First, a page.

A Bolsonaro victory will put Brazil’s democracy to the test. Hatred for Lula, the disgraced former president, pushes voters towards autocracy. (Financial Times)
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Chris Kuehl, Ph.D.
The more that is revealed regarding the death of Jamal Khashoggi, the more bizarre this whole incident becomes. The impact on Saudi Arabia has already been profound, but it is expected to get far worse as the months drag on.
The man at the center of all this is Crown Prince Mohammad bin Salman (MBS). He has been hailed as the new face of the Saudi royal family and was rapidly becoming the darling of the Western world for his seeming commitment to reform and progress. It has been under his direction that women have been making slow progress in Saudi society—gaining the right to drive and to vote and otherwise participate in the civil affairs of the country.
Although his father remains king, the crown prince has been granted an enormous amount of power. His No. 1 mission seemed to be shifting the economy from its dependence on oil. That has spurred Western investment into the country as MBS plunged ahead in his quest to diversify the economy. All of this is now challenged by the events of the last few weeks.
It is almost beyond understanding. In what way could Jamal Khashoggi have been such a threat to MBS that killing him would be suggested—much less carried out? He was an ardent critic of the crown prince as a columnist for the Washington Post, but it was not as if any of these criticisms had slowed the interest in Saudi Arabia.
He had next to no voice in Saudi Arabia itself. Even those who counted themselves followers of the Post barely recognized the name. He was a gadfly to be sure, but he was no threat in any real sense. It is now obvious he was lured to the consulate in Turkey and killed. The half-baked stories and lame assertions have been disproved one after another, and MBS is connected very directly.
It has now been revealed that U.S. and Western intelligence agencies have been suspicious of the crown prince since his elevation by the king. The man who was the intelligence chief in Saudi Arabia was Mohammed bin Nayef. He was well respected and trusted by the allies in Europe and the U.S. His was a steady hand, and he seemed to have a grasp of where Saudi interests coincided with those in other nations.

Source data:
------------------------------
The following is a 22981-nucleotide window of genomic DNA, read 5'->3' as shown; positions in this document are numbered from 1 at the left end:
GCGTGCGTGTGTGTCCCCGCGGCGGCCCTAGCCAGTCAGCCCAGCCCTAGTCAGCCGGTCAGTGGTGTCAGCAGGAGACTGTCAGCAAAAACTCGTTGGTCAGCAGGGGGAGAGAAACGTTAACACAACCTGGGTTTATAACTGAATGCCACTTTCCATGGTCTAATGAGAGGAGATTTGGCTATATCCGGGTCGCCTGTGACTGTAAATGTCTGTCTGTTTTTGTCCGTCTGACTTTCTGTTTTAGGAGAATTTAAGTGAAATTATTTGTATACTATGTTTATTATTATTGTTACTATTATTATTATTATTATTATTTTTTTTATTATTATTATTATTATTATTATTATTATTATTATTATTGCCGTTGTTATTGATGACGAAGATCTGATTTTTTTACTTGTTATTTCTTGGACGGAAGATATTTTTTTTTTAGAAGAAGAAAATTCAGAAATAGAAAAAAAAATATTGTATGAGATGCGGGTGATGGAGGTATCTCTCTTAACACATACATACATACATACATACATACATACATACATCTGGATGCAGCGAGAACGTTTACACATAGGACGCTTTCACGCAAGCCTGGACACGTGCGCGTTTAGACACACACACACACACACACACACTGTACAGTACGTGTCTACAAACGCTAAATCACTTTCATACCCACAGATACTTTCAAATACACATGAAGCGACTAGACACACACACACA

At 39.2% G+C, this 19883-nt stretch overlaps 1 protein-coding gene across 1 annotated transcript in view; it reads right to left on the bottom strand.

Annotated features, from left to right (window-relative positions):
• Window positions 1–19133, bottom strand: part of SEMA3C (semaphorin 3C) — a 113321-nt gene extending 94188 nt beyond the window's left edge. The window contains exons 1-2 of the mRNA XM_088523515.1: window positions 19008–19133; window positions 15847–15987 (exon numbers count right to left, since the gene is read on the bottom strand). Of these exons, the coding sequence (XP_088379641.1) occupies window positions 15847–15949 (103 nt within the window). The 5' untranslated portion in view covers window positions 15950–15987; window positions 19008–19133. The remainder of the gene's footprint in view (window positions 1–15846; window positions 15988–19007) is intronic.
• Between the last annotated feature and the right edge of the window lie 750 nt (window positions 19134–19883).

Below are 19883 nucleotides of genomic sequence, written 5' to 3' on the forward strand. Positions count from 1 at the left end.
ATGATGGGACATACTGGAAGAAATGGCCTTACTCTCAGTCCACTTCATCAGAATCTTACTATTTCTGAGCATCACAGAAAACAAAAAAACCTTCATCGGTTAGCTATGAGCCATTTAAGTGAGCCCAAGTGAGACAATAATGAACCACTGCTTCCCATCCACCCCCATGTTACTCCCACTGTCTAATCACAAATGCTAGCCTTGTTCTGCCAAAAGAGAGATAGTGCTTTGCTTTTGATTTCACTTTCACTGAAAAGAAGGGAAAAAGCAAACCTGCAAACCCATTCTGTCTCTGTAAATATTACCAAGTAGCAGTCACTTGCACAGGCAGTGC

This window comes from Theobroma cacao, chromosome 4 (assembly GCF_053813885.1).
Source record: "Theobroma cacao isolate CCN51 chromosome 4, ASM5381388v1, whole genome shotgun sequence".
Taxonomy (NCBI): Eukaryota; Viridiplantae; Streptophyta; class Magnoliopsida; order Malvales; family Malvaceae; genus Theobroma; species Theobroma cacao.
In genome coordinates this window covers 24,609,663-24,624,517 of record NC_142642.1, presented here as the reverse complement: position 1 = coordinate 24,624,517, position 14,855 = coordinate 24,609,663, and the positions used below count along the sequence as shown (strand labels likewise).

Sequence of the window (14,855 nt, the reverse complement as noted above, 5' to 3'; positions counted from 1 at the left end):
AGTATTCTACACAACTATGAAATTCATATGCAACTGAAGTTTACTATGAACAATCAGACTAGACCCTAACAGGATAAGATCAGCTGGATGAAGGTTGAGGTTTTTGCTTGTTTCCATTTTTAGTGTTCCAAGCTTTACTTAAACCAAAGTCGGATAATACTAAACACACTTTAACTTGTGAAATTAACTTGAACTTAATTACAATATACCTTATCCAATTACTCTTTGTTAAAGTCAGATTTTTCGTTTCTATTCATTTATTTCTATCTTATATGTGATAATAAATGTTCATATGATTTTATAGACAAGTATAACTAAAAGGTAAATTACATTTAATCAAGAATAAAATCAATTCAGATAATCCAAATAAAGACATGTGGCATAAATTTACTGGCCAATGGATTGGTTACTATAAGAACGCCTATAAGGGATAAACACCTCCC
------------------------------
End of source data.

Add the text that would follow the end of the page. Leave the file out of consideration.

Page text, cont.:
The knock-on MBS was that he was headstrong, reckless, egomaniacal and utterly intolerant of dissent. His expectation was that he would be loved by his people for all of the reform efforts he made. Likewise, he would be loved by the Western nations for his efforts to thwart the machinations of Iran and terrorism in general. As has happened so many times in history, the love that reformers expect is rarely granted.
The reaction to the reforms in Saudi Arabia has either been overtly hostile or frustrated. The traditional Saudi society has been horrified by the actions freeing women to get engaged with society. The women themselves have been less grateful and more annoyed that it has taken this long, while they demand more rights and privileges.
The Western reaction has been mixed as well—praising one day and complaining about high oil prices the next. These reactions have annoyed MBS, and his reactions have been petulant. His adventures in Yemen have been roundly condemned by those in and out of Saudi Arabia. That quagmire has become the most serious thorn in his side. It has been humiliating that his army has failed to rout an insurgency made up of poor Houthi minorities. He has bristled at the critique leveled at him.